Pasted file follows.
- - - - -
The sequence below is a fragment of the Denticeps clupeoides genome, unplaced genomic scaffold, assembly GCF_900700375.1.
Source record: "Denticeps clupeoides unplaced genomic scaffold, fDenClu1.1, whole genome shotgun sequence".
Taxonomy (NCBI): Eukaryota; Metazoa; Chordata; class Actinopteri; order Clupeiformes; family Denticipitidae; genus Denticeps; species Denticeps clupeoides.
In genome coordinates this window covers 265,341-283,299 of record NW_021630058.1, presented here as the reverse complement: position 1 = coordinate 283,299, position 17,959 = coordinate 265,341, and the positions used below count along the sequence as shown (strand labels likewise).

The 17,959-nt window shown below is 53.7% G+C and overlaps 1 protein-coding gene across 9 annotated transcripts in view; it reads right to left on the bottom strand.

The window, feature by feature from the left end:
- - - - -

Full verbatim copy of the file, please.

The sequence below is a fragment of the Denticeps clupeoides genome, unplaced genomic scaffold, assembly GCF_900700375.1.
Source record: "Denticeps clupeoides unplaced genomic scaffold, fDenClu1.1, whole genome shotgun sequence".
Taxonomy (NCBI): Eukaryota; Metazoa; Chordata; class Actinopteri; order Clupeiformes; family Denticipitidae; genus Denticeps; species Denticeps clupeoides.
In genome coordinates this window covers 265,341-283,299 of record NW_021630058.1, presented here as the reverse complement: position 1 = coordinate 283,299, position 17,959 = coordinate 265,341, and the positions used below count along the sequence as shown (strand labels likewise).

The 17,959-nt window shown below is 53.7% G+C and overlaps 1 protein-coding gene across 9 annotated transcripts in view; it reads right to left on the bottom strand.

The window, feature by feature from the left end: